Families on the run often surviving brutal attacks in Nigeria are now threatened with the lack of food, water and deadly epidemics in neighbouring Cameroon, where they have sought refuge, the top United Nations humanitarian official in the region said today.
"Many fled overnight, leaving all they had behind,” Toby Lanzer, UN Regional Humanitarian Coordinator for the Sahel, said after a week-long visit to Yaoundé, Cameroon, and the Far North region to assess the mounting humanitarian impact of the crisis in neighbouring northeast Nigeria and the Lake Chad Basin.
“They now rely on humanitarian assistance and the scarce resources of host communities that were already on the brink before the crisis,” Mr. Lanzer said.
Grave concerns persist for some 20 million people in the Sahel region of Africa, according to the UN Office for the Coordination of Humanitarian Affairs (OCHA). Recurrent conflict, erratic weather patterns, epidemics and other shocks continue to weaken the resilience of households across a region still suffering chronic levels of food insecurity and malnutrition.
And beyond the chronic threats of food insecurity, malnutrition and epidemics, violent conflict in and around the Sahel region has led to a surge in population displacement.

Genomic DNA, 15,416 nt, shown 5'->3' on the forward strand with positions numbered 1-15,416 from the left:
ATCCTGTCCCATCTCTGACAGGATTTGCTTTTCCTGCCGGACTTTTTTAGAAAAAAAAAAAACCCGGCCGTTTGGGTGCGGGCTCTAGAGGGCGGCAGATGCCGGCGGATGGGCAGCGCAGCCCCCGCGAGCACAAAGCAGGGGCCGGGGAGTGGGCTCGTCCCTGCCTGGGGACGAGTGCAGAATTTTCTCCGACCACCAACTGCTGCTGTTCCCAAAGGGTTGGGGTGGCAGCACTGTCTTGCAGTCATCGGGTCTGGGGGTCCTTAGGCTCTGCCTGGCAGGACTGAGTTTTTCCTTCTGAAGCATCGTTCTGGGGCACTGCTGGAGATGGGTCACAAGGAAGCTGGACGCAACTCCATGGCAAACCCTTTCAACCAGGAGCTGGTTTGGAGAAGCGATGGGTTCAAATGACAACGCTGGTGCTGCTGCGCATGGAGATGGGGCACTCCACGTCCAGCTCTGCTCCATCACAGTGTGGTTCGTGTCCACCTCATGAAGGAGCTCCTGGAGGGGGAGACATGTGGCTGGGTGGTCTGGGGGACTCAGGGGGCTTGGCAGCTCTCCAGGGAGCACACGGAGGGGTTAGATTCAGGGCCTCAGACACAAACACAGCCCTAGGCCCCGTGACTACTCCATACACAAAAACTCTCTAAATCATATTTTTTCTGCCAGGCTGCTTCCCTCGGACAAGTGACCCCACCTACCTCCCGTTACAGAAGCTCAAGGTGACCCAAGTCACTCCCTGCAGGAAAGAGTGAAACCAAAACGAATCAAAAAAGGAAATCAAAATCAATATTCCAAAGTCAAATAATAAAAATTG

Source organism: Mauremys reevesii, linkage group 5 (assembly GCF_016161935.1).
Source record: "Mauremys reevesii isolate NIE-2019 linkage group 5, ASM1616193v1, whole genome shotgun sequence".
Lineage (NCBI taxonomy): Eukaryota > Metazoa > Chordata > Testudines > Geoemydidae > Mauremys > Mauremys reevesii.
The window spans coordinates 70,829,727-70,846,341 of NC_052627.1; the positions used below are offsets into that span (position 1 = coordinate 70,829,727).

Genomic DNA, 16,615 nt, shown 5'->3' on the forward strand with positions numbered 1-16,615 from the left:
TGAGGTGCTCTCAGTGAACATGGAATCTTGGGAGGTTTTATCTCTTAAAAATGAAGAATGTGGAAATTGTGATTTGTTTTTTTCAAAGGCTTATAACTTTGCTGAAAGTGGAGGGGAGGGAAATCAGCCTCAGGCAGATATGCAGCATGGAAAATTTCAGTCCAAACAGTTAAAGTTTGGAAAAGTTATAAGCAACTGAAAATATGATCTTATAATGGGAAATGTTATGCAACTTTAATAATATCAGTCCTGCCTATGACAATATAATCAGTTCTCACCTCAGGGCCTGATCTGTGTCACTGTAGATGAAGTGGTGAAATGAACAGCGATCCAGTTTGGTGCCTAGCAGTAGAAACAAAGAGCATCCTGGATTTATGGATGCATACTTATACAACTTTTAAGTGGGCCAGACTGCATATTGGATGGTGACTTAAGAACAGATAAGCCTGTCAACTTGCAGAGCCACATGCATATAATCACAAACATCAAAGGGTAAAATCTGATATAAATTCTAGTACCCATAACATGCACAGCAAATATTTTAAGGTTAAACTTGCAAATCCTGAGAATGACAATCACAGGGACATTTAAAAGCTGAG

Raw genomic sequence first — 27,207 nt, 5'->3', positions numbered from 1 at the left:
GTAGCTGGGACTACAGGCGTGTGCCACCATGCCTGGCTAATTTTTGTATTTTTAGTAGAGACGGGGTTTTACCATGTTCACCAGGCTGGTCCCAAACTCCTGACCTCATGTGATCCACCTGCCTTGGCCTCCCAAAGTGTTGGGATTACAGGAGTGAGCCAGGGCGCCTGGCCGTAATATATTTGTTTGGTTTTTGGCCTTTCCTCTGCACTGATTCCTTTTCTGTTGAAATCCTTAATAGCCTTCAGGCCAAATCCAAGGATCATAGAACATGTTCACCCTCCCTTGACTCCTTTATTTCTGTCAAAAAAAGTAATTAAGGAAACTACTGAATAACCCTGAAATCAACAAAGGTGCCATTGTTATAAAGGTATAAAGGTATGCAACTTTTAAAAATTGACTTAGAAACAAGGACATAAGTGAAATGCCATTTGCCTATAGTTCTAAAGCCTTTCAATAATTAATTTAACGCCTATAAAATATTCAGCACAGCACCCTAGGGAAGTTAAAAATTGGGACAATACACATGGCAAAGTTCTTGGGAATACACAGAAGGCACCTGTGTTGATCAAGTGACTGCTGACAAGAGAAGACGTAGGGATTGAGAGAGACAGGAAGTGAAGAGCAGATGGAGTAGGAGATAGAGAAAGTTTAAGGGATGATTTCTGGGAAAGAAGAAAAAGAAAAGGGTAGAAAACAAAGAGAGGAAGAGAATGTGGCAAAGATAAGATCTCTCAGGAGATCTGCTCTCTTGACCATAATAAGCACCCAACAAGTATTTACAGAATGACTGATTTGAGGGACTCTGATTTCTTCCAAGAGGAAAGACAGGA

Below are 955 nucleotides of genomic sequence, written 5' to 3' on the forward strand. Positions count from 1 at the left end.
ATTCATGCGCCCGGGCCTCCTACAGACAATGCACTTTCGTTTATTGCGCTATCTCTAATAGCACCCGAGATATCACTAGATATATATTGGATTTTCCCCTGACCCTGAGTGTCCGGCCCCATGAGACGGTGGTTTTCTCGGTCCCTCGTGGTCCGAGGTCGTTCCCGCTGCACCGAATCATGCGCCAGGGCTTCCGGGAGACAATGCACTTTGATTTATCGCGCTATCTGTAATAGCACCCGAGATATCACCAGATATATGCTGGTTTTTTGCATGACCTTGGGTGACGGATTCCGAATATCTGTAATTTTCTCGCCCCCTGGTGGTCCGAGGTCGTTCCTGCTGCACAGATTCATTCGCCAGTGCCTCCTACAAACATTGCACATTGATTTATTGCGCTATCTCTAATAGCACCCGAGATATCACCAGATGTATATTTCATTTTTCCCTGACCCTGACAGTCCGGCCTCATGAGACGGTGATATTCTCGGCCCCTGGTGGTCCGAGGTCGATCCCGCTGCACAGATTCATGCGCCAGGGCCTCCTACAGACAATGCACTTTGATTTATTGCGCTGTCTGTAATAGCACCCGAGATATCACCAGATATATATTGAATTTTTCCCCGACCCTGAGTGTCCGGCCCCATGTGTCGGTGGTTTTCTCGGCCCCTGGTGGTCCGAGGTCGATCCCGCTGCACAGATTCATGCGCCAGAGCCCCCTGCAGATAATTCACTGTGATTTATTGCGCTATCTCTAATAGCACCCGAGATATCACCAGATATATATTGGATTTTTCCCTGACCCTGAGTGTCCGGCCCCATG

Cameroon’s Far North region hosts almost 200,000 forced migrants, including 80,000 internally displaced persons and over 57,000 Nigerian refugees who fled the violence and settled either in the Minawao refugee camp or with local communities along borders areas.
“Families on the run often survived brutal attacks and face severe trauma,” said Mr. Lanzer. “As if this was not enough of a burden, we now worry that their lives are threatened by the lack of food and water, malnutrition and deadly epidemics such as cholera and measles.
In the Far North, food insecurity has dramatically spiked in recent months, affecting one in every three people. Insecurity is undermining population movements, daily commercial and agricultural activities, adversely impacting the livelihoods of communities still recovering from a decade of droughts.
“As farmers were forced to flee away from their lands, many will miss the harvest next month. Without timely humanitarian assistance, communities may take years to recover,” he urged.
Funding of Cameroon’s humanitarian appeal covers barely 40 per cent of the needs, threatening the viability of humanitarian response to the Far North over the coming months.
“Food distributions, access to health services and psycho-social care are among our top priorities to save lives and restore the dignity of the displaced,” according to Najat Rochdi, the UN Humanitarian and Resident Coordinator in Cameroon. “A renewed engagement by development actors is also essential if we are to address the root causes of chronic vulnerability and ensure stability of the region in a durable manner.”